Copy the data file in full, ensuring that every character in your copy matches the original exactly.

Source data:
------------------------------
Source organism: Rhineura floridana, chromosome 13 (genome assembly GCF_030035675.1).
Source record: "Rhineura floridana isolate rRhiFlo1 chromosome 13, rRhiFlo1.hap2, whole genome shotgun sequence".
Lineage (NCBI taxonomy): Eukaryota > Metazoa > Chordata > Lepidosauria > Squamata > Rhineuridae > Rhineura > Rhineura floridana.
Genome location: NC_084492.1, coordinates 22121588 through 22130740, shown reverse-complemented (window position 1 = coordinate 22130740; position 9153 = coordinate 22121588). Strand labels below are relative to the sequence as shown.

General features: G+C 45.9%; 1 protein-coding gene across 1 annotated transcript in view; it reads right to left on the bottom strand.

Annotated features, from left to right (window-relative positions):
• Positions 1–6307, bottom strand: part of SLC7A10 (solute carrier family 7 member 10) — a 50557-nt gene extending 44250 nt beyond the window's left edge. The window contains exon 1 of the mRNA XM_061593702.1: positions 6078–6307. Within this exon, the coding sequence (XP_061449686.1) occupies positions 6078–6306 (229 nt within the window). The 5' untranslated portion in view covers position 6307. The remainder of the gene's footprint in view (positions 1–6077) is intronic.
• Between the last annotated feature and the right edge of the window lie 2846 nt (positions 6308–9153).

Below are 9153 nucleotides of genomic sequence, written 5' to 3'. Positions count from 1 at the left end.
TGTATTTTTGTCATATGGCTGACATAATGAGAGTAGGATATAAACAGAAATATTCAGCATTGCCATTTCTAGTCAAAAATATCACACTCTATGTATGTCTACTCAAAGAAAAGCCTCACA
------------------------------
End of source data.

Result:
Source organism: Rhineura floridana, chromosome 13 (genome assembly GCF_030035675.1).
Source record: "Rhineura floridana isolate rRhiFlo1 chromosome 13, rRhiFlo1.hap2, whole genome shotgun sequence".
Lineage (NCBI taxonomy): Eukaryota > Metazoa > Chordata > Lepidosauria > Squamata > Rhineuridae > Rhineura > Rhineura floridana.
Genome location: NC_084492.1, coordinates 22121588 through 22130740, shown reverse-complemented (window position 1 = coordinate 22130740; position 9153 = coordinate 22121588). Strand labels below are relative to the sequence as shown.

General features: G+C 45.9%; 1 protein-coding gene across 1 annotated transcript in view; it reads right to left on the bottom strand.

Annotated features, from left to right (window-relative positions):
• Positions 1–6307, bottom strand: part of SLC7A10 (solute carrier family 7 member 10) — a 50557-nt gene extending 44250 nt beyond the window's left edge. The window contains exon 1 of the mRNA XM_061593702.1: positions 6078–6307. Within this exon, the coding sequence (XP_061449686.1) occupies positions 6078–6306 (229 nt within the window). The 5' untranslated portion in view covers position 6307. The remainder of the gene's footprint in view (positions 1–6077) is intronic.
• Between the last annotated feature and the right edge of the window lie 2846 nt (positions 6308–9153).

Below are 9153 nucleotides of genomic sequence, written 5' to 3'. Positions count from 1 at the left end.
TGTATTTTTGTCATATGGCTGACATAATGAGAGTAGGATATAAACAGAAATATTCAGCATTGCCATTTCTAGTCAAAAATATCACACTCTATGTATGTCTACTCAAAGAAAAGCCTCACA